The main developments which gave shape and chronology to the emergence of the North Esplanade in its present form were: the Royal Clarence Hotel; the Spa development and the Round Tower lighthouse; the churchyard walkway which later became Marine Cove Gardens; the Customs House and Steam Packet Inn, and finally the Reed Arms and the residential terraces such as Kinver, Catherine and Julia, which linked and bracketed the older sites.
The earliest known deeds of the Royal Clarence Hotel date from 1792. This was the period when the future King William IV was still the popular Duke of Clarence. The Hotel was originally built at the head of a causeway which extended from the sands to the brink of the river. It was more than once swept away by floods during its construction.
When Steart House was built as part of the Spa project from 1822 there were no doors constructed at the seaward side of the building. At the time of its construction only sand dunes existed here with the sand frequently blown onto this area.
As part of his Spa development The Rev Davies buttressed the dunes west and northward of the church yard with an inclined stone wall along the top of which was placed iron railings. The dunes had been levelled and grassed to provide an elevated walk. Davies allowed the public to promenade here and this continued until 1846 when it was closed possibly due to some abuse. Numerous indignant letters were written by people assuming it was public land. Part was later built on (Vicarage Terrace) the rest eventually became Marine Cove.
The Customs House on the Esplanade (currently a Fish and chips Bar) was erected around 1840.
The ‘Steam Packet’ Inn (now York House) was standing by the time of the Peachey Williams survey of 1838 but it is likely it was a private residence of some importance at that time, as it is one of only two listed as ‘House and lawn’ rather than ‘House and garden’ suggesting the owners were of the leisured class. The first reference to it as an Inn’ is in 1861. Throughout the 1860’s it provided commercial accommodation and some stabling facilities. Next door to the Customs House, it was a popular rendezvous for the seafaring community.
Kinver Terrace was built around 1843 for seaside holiday makers and known then as Prew’s or Pruen’s Terrace. It was the first of the sea front terraces to be built as Burnham expanded in the late 19th century. There was still at that time no Esplanade in the sense that we know it today, just the sand dunes; and it is said that when Prew’s Terrace was first built its drains went through the sea wall and straight on to the beach.
The Esplanade as we see it today really started to take shape during the 1840’s & 1850’s, but it extended only the width of the road in front of the new terraces, and the beach lay immediately beyond, causing the properties to be lashed by water at stormy high tides.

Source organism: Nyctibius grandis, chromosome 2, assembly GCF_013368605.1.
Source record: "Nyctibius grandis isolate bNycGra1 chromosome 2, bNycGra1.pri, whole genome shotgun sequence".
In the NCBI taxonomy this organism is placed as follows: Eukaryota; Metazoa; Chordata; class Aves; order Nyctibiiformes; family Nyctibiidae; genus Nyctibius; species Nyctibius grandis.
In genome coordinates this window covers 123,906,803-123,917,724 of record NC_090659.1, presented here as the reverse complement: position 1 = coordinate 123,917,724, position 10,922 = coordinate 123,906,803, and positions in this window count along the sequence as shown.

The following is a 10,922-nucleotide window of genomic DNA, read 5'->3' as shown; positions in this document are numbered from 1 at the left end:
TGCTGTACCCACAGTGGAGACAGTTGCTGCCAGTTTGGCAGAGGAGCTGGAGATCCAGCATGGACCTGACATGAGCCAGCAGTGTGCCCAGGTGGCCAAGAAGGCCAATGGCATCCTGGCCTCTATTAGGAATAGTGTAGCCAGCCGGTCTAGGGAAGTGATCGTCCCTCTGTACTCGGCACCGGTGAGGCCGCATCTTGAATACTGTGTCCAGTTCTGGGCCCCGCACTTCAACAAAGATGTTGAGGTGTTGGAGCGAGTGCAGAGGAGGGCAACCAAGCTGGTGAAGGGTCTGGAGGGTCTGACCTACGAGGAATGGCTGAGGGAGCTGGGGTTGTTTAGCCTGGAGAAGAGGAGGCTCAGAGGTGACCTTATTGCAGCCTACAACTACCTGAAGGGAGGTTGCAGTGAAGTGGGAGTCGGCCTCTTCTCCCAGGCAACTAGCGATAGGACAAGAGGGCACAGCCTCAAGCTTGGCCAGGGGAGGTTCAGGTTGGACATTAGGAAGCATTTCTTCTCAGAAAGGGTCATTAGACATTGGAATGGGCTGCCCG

In 1855 the ‘National School’ establishment, later to become St Andrew’s school, was erected on the Esplanade at the expense of George Reed, who gave a site described as a sand warren, on the sea front at the top of what is now College Street, for education of children “of labouring, manufacturing and other poorer classes”. The school was opened in 1857. Due to its exposed position the school incurred gale damage and initially the only heating was from coal fire which smoked badly in a west wind.
George Reed was also responsible for the erection of the two fine terraces at the north end of the North Esplanade which are named after his daughter Catherine and Granddaughter Julia. Prior to this time there was only a large area of sand dunes and warren extending southward from the Poplar road area to the church.
Catherine Terrace (the south crescent in Sea View Road) was built in 1861, but the north crescent, Julia Terrace, was described by Vicar Dupuis as a carcass in 1867. The interior was not finished until several years after the building. The plaza area which now exists between the properties and the sea was built as part of the new sea defences after the floods of December 1981.
The picture above was taken in the 1960’s
In 1901-2 it was decided to commemorate the coronation of Edward VII by construction of a bandstand & 2 public shelters, each being supported on cast iron columns outside the line of the Esplanade. In the picture below the bandstand can be seen at far left and the sloping sea wall is clearly visible.
The Esplanade was widened between 1911 and 1914. A new promenade supported on concrete pillars was built out over the old sea wall. Two new shelters replaced the old ones and a short pier was incorporated into the design to support the Pavilion. In the next picture the new esplanade extension can be clearly seen, including the metal grids on the landward side to allow venting of water upwards in rough conditions. Many people will remember these metal covers being thrown out of their holes by the water pressure.
The picture below shows the extended esplanade and one of the shelters in more recent times, not long before its demolition and the building of the new sea defences.